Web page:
TAMPA — Middle school students in Hillsborough County want more elective courses — performing arts and languages.
They are concerned about the physical condition of the buildings and the buses. They spend much too much time taking tests. They worry about classmates with learning disabilities.
And they see the impact of the district's budget crunch, from teachers who leave and are not replaced to blue-collar jobs that are being phased out.
"Why are so many of the people that help our school and its students to be successful being cut?" asked Lonnie Johnson of Adams Middle School.
He and dozens of others spent the day grilling School Board members as part of an annual ritual known as the student forum.
While impressed by the questions, board members and superintendent Jeff Eakins lamented that they are wrestling with these very issues as they contend with limited state revenues and years of misguided spending that they are now working to adjust.
The clearest impact on students: the many classes taught by substitute teachers because of an ongoing hiring freeze.
On that subject, Tomlin Middle School student Alexis Melendez did not hold back. She's had substitutes in math and history.
A third was fired because "he wasn't very proper," she said. The adults groaned at that oblique reference. Then they asked what Alexis would consider to be a qualified substitute.
"Just to know something about the subject," she said.
Students have noticed some of their schools have empty seats while others are bursting at the seams. They wondered what is being done to fill the half-empty schools.
It wasn't all complaints.
Jawan Youngblood, an eighth-grader at Marshall Middle, spoke highly of Gentlemen's Quest, a mentoring program in some of the schools.
Ashanti Cox is happy with the education she is receiving at Progress Village.
But, she said, her younger sister did not get into the school. "What can be done to keep families together?" she asked.
Students described good classes that went away when the teachers left. Conrad Hunter said it happened to the engineering, 3-D art and yearbook classes at Rampello K-8 School.
Students at both the morning and afternoon sessions asked why the district holds on to students' midterm exams without returning them so they can see where they made mistakes.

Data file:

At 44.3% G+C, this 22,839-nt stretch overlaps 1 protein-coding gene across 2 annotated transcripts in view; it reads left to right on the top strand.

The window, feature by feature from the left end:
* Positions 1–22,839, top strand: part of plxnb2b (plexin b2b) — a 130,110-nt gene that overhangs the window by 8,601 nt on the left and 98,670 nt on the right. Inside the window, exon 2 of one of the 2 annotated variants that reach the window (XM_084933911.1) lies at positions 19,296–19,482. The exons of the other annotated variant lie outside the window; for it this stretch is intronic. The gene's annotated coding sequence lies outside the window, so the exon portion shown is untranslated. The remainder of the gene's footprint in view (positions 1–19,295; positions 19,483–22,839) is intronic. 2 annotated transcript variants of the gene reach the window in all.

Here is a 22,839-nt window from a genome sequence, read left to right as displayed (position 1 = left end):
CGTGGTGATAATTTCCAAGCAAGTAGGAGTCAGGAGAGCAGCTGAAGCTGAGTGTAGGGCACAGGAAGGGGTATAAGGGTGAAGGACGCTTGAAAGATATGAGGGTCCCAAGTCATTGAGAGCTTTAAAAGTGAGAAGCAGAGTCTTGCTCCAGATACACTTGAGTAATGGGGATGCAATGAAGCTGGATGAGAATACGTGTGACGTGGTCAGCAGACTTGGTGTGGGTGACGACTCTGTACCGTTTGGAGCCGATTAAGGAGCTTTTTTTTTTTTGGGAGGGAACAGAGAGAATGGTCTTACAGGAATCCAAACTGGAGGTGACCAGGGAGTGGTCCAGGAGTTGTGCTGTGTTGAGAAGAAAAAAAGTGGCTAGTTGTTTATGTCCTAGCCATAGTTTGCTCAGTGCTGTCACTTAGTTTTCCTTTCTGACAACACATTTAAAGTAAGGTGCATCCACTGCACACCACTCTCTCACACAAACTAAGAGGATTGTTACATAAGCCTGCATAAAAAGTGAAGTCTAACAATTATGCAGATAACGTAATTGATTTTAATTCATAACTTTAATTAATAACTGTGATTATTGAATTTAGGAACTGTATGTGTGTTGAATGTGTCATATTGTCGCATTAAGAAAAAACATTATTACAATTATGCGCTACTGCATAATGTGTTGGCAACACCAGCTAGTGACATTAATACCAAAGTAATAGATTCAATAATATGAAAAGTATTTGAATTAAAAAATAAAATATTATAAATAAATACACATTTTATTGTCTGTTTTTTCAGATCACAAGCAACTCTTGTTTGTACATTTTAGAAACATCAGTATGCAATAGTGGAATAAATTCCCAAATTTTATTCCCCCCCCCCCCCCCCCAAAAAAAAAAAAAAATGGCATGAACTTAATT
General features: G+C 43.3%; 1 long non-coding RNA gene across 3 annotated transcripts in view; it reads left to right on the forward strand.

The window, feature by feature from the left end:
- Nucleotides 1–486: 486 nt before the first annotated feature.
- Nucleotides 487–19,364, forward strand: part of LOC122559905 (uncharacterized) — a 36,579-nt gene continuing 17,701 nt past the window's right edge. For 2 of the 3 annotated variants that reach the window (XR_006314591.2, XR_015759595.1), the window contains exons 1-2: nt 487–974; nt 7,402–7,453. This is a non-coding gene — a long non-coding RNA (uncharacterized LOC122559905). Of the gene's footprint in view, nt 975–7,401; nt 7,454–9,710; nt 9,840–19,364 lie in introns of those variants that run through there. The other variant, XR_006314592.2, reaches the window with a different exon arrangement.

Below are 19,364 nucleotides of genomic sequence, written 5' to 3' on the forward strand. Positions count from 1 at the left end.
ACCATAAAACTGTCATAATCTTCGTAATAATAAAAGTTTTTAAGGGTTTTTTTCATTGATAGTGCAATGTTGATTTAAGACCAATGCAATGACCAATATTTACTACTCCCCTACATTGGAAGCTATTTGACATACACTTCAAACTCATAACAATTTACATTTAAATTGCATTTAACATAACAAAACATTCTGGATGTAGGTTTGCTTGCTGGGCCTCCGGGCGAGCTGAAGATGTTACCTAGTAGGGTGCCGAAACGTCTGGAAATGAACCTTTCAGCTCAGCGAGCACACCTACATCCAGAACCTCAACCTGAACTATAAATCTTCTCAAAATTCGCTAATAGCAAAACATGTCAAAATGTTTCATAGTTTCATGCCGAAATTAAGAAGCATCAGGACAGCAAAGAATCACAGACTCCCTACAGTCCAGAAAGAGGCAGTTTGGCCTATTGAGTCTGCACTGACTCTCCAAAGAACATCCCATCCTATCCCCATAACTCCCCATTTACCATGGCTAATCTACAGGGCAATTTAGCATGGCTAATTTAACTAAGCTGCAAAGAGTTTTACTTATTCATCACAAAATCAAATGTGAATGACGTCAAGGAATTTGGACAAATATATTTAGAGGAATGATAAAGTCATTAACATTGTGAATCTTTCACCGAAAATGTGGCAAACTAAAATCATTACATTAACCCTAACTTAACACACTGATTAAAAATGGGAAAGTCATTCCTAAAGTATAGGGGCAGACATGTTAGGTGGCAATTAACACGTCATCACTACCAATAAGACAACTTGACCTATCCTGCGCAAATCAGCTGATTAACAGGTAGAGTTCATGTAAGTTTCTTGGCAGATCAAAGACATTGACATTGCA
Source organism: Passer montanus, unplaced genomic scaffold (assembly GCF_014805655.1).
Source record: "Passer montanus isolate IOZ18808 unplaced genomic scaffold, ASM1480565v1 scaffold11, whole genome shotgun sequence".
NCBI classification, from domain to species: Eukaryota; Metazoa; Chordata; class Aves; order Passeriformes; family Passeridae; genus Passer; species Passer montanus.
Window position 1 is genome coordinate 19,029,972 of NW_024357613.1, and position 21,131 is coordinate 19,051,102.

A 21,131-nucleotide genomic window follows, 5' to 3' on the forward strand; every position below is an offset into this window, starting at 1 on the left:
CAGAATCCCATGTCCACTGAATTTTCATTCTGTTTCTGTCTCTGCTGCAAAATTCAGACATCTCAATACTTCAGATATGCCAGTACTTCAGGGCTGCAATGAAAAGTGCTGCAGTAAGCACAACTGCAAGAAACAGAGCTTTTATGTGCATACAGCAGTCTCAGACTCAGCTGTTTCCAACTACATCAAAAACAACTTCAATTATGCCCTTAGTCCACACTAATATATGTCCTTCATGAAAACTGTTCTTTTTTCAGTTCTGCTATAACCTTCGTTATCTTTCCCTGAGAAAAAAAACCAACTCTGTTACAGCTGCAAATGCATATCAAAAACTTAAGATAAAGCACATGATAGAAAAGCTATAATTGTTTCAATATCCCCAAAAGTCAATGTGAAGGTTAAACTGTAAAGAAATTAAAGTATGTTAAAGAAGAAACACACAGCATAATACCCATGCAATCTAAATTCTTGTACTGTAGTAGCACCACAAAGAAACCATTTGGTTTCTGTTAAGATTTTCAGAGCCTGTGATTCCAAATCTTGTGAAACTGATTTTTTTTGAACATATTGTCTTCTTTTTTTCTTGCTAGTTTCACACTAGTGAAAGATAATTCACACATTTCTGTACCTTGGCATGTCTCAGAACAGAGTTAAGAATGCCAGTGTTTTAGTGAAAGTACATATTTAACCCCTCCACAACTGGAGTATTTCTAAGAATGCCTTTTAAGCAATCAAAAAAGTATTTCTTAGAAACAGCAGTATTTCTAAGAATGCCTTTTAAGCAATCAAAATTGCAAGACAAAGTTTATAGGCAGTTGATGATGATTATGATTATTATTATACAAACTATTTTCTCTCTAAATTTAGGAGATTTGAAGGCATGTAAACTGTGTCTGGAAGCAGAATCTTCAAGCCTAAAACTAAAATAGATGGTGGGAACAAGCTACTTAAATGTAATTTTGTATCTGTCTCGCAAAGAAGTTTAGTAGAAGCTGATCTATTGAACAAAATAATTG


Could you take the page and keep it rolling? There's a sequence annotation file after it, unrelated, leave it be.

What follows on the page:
They asked about lesbian, gay, bisexual and transgender rights.
And there were questions about sports. Kids want more of them. They want opportunities to be equal for boys and girls.
Board members got some pointed questions about dress code issues in the afternoon session — and pushback when they answered the questions.
Member Susan Valdes, as she has in the past, quizzed the students on their career aspirations — military, medicine, business — and pointed out that each requires either a uniform or proper dress.
"We're preparing you for life," she said.
But student Tykia Best of Monroe Middle insisted she and her classmates should dress as they wish. "Some kids like to wear hoodies," she said.
When Valdes acknowledged that a hoodie is practical on a cold day, Tykia said that isn't the point. "They want to wear a hood to express themselves," she said.
Others complained that dress restrictions fall disproportionately on girls, dictating whether their shoulders can show and how short their shorts can be.
Instead of micromanaging girls so they won't distract the boys, Wilson Middle School's Morgan Austrich said, boys should learn how to not be distracted.
Board members, as is their custom, will forward the questions to the district staff and deliver the answers later to the schools.
Eakins made it clear that financial issues make some of the problems difficult to solve. But he said their questions will help district leaders shape their agenda.
"Because you are the reason we exist," he said, "we'd better go out there and meet your needs."
Contact Marlene Sokol at (813) 226-3356 or [email protected] Follow @marlenesokol.